1) Watch and learn. TB was asked that since his boyhood hero, Joe Montana, had a chip on his shoulder for being a 3rd round draft pick (instead of a 1st), how should Brady feel about having being a 7th round pick? “Well Montana should have been picked higher, he was that good!” A great reply, which alluded to the fact that Brady believes he was picked right where he should have been, based on how good he was at the time. Then he talked about how he consequently grew and developed by carefully watching others and receiving their tutelage. He talked about the quarterbacks he was a backup to, he talked about the quarterbacks who were backups to him. He talked about all sorts of players he had been around. He even talked about loving watching the playoff games last weekend on TV because he learns so much from watching the other quarterbacks… still! The lesson here is simple: we all can learn from those around us. It isn’t relevant how long they’ve been around, what their roles are, whether they are on your team or not. This approach to what we do day in and day out in education is so important. We all can be better at what we do, but we don’t have to reinvent the wheel. Our colleagues offer so much to learn from. Whether it’s me talking to Jarika about the latest vocal pedagogy idea she’s come up with, observing Heidi Corliss working wonders with a non-auditioned chorus of teenage vocalists or just watching Bob Russell conduct for even 5 minutes, I am a different rehearsal technician and conductor next time I get in front of a choir. I’ve blogged before about how much better a choral conductor I am every time I watch a band rehearsal. Tom Brady said a mouthful when he talked about he grows because he learns from watching everyone he comes across; learning something from each of them.

2) Fundamentals, fundamentals, fundamentals. Randy Pausch in his “Last Lecture” (if you have never watched this, you must reserve an hour and 15 minutes to do so) alludes to this very point. But to hear Tom Brady say a few years ago that he devotes at least as much time to training camp fundamentals, if not more, than he did when he was younger, well, wow! He is bound for the Hall of Fame, arguably the greatest quarterback in the history of the game, and he devotes more time to practicing the fundamentals than he did when he was younger. And Larry Bird, the best free throw shooter in the NBA, practicing his free throws hours after he just finished playing a game? In our society, there seems to be a prevalence of, “I can change my routine once I’ve paid my dues”. I’ve seen this mindset carried out in our culture and society over and over again, and so have you. The refreshing message here is that the only “dues” that will ever really matter are the day to day requirements of being the best you can possibly be – and doing what is fundamentally required to make that happen over and over and over. And over. Repetition. Basics. I have neglected this advice FAR more often than I am proud to admit. The most recent reminder was an unconscious flip; a “curl” that I inadvertently added to my conducting pattern this past year. I was mortified when I saw videos of my conducting at the MSYM summer choir I direct, realizing that I had allowed a lazy habit to enter into my craft. I’m not being overly dramatic by saying that. I want to be proud of the work I do as a conductor, and I wasn’t when I saw what I was doing. Fundamentals. At age 47, aren’t I way past the point of needing to be concerned about my 4 pattern? Nope. That bad habit creeping into what I was showing my choir? Fundamentals. I need to always keep them fresh. We all do. And doesn’t this likewise translate to rehearsal technique, piano skills, listening skills, analytical skills, interpersonal skills, curriculum development, assessment strategies, etc, etc, etc…. ???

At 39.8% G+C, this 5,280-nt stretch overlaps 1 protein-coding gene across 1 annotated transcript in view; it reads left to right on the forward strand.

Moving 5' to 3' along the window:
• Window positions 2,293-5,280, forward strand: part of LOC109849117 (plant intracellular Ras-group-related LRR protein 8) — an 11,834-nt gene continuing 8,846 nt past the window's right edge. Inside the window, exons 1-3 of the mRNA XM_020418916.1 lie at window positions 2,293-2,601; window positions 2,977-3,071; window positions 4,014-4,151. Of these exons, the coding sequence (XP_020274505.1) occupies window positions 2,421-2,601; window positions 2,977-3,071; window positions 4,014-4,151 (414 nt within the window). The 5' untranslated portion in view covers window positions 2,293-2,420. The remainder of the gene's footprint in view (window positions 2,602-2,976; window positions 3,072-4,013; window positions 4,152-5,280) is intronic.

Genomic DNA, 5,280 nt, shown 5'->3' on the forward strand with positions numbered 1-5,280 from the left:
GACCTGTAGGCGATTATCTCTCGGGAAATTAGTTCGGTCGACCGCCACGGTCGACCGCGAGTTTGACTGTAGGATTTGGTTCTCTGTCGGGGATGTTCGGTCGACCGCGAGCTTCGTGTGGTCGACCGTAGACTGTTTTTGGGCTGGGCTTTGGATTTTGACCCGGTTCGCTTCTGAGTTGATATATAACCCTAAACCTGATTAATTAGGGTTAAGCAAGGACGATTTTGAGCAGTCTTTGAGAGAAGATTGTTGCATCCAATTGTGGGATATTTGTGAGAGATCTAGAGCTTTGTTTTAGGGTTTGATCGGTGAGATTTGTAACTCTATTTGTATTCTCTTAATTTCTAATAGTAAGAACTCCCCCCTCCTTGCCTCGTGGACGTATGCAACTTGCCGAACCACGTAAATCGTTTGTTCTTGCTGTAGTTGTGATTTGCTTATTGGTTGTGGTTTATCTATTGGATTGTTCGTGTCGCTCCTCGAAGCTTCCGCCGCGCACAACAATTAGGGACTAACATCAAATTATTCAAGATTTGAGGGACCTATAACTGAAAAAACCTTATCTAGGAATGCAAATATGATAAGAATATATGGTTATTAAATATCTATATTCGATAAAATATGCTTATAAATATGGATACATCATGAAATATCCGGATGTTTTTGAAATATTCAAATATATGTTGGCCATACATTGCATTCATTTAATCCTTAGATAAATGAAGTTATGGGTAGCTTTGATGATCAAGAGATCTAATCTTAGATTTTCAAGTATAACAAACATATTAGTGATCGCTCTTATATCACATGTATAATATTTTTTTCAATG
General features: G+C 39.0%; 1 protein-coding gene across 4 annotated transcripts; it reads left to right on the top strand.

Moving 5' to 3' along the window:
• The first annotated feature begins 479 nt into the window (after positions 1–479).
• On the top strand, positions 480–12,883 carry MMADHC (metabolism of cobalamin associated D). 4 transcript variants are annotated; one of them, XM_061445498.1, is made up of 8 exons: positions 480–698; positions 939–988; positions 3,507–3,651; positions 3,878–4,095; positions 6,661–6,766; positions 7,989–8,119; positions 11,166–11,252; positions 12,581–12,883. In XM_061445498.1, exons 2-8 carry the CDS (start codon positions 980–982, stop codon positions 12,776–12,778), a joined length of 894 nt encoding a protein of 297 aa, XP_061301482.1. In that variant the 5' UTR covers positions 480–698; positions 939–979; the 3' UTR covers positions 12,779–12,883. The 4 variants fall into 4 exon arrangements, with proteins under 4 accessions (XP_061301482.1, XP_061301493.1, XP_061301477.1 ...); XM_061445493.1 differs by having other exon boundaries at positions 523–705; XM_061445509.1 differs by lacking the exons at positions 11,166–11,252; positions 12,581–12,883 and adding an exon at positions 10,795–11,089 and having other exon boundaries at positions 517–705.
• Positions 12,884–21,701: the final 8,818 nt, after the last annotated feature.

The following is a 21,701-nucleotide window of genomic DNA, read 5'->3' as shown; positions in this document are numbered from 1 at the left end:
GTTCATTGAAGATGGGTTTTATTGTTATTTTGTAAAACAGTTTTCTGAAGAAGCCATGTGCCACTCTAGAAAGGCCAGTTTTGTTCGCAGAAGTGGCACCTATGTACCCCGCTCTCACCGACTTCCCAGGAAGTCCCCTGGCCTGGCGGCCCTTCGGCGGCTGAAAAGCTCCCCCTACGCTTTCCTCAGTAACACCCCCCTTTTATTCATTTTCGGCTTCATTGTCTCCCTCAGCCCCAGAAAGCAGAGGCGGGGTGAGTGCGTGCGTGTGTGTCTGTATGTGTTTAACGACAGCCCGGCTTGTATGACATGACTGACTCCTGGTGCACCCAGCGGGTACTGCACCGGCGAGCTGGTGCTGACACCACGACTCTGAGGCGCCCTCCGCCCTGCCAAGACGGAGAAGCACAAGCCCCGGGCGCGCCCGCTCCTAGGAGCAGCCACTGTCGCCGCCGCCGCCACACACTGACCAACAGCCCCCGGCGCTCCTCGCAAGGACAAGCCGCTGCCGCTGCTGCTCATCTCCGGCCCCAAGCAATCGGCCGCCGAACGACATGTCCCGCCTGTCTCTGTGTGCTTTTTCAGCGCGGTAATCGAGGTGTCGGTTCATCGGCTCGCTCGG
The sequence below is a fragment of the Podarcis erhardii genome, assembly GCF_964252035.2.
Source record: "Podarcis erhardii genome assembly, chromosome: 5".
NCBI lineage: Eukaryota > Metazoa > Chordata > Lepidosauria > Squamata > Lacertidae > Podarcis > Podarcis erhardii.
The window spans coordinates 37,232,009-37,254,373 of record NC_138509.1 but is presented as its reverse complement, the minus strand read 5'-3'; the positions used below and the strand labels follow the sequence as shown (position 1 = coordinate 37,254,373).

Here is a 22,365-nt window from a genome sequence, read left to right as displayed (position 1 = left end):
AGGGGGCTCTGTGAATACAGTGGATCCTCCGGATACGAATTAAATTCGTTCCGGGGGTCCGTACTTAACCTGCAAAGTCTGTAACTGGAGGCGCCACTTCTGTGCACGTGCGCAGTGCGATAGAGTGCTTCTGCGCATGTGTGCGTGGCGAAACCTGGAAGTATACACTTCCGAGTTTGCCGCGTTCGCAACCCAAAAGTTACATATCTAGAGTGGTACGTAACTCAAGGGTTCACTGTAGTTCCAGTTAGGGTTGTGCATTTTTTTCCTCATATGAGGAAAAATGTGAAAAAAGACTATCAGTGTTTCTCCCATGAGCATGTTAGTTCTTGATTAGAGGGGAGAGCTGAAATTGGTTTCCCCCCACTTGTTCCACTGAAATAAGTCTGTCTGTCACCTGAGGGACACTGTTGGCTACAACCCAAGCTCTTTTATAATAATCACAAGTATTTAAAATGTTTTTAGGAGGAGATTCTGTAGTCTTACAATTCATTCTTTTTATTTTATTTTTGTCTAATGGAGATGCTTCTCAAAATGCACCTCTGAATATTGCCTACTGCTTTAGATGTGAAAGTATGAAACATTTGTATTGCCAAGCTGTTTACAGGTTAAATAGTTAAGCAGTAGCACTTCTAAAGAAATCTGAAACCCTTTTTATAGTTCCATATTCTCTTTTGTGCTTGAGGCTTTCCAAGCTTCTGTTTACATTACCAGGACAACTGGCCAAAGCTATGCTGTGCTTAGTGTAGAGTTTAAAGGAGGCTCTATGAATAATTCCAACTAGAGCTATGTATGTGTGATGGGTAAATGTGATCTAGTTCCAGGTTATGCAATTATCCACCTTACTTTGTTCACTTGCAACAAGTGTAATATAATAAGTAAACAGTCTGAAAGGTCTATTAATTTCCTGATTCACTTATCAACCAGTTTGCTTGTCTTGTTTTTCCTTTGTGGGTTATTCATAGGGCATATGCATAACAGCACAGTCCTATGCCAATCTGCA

i

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3 Responses to lessons from my sports legends, part 1

  1. Jay D. Nelson says:

    Okay … Convicted! Thanks a lot Rob! 😉

  2. Barb (Packales) Vinal says:

    This post landed in my inbox just as I was having a very similar discussion with a graduate student who has been helping me with the Technology position on the NCMEA Board. Your observations, as always, provide me with food for thought, and a renewed conviction to refine my basics yet again. As always, I am looking forward to the next post eagerly!

  3. Pingback: lessons from my sports legends, part 2 | Goober Music Teachers